All-pink picnics, mansions, cruises, and a million other ways to enjoy #roséallday is what excited us most about the opportunity to partner with Sopexa USA to come up with a memorable, stand-out dinner concept to showcase an array of rosé wines from Provence. We love a creativity challenge, and if there's a market that's hit peak saturation, it's parties and promotions around rosé wine.
Having recently been introduced to a talented New York chef whose unique niche is "perfume dinners" we loved the idea of conveying Provence through one of the least celebrated senses: scent. A distinct smell can create such a strong sense of place. We connected with chef Tessa Liebman, who through her Methods + Madness dinners has long strived to incorporate smells into the dining experience. Adding acclaimed sommelier Arthur Hon to the dream team, we got started identifying the key scents of Provence we'd highlight for guests.
Station One: Summer Fruits
Grapefruits, strawberries, lemons, peaches, apricots, white nectarines. Beginning on the rooftop of the residential building near Hudson Yards in Manhattan, guests met Arthur and the president of the Provence wine board and learned more about our concept for the night. Arthur suggested they tap into some of the senses they might not usually favor for a dinner: sight, touch, and of course, smell. Citrus and stone fruits were displayed for this purpose, and Chef Tessa started them off with a Study of Strawberries, presenting the berries three ways: unripe, fermented, and charred.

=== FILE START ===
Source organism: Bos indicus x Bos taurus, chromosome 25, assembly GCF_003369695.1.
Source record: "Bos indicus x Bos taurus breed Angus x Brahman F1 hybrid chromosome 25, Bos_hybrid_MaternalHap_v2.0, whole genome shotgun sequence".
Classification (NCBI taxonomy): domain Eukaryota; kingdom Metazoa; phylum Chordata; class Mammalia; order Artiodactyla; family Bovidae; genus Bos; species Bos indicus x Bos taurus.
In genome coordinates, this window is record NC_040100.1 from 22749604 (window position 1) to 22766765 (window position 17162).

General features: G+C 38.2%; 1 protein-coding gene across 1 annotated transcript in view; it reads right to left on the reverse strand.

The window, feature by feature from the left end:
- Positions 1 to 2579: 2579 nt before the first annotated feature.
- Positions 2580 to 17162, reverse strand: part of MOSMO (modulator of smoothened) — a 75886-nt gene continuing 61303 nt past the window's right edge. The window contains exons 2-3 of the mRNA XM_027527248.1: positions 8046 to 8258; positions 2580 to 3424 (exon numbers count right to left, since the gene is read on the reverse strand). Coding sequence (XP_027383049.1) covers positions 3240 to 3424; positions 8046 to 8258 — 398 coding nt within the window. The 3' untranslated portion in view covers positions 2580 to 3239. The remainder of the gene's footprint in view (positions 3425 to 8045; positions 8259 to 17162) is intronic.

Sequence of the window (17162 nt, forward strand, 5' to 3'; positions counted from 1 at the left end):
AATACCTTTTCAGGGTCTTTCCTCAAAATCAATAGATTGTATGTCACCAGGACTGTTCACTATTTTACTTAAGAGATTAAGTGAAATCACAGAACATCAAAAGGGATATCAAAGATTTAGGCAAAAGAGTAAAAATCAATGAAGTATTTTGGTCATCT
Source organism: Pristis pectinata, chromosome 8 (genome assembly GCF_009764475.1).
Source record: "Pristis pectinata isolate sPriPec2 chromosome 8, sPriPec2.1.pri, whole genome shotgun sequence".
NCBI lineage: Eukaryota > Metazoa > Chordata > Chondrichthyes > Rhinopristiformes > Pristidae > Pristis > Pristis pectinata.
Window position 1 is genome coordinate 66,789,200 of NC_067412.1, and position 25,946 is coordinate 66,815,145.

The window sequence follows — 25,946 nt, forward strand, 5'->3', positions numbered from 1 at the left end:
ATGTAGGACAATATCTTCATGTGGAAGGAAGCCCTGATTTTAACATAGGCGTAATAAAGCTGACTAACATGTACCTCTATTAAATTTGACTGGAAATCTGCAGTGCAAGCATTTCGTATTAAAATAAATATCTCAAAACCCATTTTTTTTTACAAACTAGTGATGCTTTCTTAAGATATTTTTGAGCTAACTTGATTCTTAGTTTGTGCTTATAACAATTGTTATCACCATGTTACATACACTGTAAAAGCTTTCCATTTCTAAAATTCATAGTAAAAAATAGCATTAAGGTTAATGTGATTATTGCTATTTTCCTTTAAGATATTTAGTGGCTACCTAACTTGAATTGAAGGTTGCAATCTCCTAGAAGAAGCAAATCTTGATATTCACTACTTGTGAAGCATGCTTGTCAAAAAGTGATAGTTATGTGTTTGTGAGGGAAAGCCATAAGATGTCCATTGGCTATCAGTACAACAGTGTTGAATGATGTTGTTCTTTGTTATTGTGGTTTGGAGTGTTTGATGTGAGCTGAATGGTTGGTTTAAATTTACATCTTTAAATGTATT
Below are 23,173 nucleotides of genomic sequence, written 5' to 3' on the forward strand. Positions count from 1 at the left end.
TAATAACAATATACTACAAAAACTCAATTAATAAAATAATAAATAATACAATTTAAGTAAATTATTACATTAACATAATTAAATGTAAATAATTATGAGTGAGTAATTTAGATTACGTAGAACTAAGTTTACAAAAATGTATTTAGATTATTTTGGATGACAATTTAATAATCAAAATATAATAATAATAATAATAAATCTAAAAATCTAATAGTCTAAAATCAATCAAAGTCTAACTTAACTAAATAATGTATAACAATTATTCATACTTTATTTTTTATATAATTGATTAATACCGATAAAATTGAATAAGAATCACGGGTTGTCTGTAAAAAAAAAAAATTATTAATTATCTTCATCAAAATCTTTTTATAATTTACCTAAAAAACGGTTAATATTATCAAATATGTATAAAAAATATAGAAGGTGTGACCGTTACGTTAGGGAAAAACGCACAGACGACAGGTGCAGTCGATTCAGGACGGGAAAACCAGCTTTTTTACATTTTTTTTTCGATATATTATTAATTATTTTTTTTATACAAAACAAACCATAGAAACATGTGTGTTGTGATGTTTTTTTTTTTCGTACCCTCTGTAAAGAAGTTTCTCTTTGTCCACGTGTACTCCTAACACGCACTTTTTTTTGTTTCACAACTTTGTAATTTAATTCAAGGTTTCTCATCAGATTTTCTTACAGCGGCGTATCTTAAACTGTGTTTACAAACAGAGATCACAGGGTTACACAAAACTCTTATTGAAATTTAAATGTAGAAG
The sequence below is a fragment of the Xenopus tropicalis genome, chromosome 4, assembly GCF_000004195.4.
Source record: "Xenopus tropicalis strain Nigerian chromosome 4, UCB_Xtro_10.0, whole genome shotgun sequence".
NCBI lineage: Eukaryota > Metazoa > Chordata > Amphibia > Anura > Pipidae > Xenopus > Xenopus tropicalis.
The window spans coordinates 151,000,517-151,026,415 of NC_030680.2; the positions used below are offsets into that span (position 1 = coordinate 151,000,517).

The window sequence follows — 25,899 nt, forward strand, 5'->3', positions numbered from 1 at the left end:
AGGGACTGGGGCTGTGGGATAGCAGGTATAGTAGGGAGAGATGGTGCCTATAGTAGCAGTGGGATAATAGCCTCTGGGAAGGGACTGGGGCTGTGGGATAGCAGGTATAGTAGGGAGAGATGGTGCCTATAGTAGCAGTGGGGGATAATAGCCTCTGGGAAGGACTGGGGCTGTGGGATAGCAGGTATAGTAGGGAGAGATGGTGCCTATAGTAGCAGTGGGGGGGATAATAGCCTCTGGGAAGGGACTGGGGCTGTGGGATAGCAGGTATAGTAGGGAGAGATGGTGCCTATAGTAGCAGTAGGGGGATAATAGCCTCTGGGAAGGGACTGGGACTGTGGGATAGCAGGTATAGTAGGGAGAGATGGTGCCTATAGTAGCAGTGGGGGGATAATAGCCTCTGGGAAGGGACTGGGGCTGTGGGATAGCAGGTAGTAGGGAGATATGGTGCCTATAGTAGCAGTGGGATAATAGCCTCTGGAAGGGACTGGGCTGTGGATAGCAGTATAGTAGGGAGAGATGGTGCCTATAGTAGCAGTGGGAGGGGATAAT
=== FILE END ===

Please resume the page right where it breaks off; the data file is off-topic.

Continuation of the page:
Station Two: Florals
On our way downstairs to the loft, the sounds of cicadas from Provence serenaded us. At our Florals station, flowers were arranged in an ombre from the palest pink to dark fuschia, and a frame displayed Pantone chips of the Provence-recognized shades of rosé. Guests were handed bottles loaded with floral scented cotton puffs, from Gardenia and Tuberose to Violet and Lilac. We all learned how to pronounce "pissaladiere," a traditional French baked good, that Chef Tessa served with lavender roasted green olives and lilac vinegar.
Stations Three and Four: Herbs and Salinity
Guests made their way to the table to experience the more savory side of Provence, where we combined herbal and saline scents and tastes into a table set with fresh herbs and river rocks, as well as incorporating both into the next two courses. Olive branch garlands, potted rosemary, thyme, and sage plants adorned the mint green and charcoal table setting, supporting our thesis that not all that celebrates rosé must be pink. We served fresh radishes and tarragon butter and an Herbes de Provence chicken brochette to exemplify herbs while salinity was represented by Chef Tessa's creative seafood bouillabaisse served with hot river stones.
Station Five: Spices and Smoke
The final stop was for dessert. Spices like nutmeg, vanilla, black pepper, and badiane (French for star anise) were represented by a brilliant macaron created by Chef Tessa, with eggplant buttercream. A smoky presentation of a spiced chocolate truffle closed out the menu.
We don't want to neglect to mention the gorgeous wines paired with all these experiences. The evening's sommelier, Arthur Hon, paired nine wines to each station and scent profile, providing careful descriptions of each, and tons of great information about the Provence region, how rosé there is made, and what makes it so remarkable.
Please get in touch with us if you have a private event you want executed creatively, professionally, and in a beautiful residential space!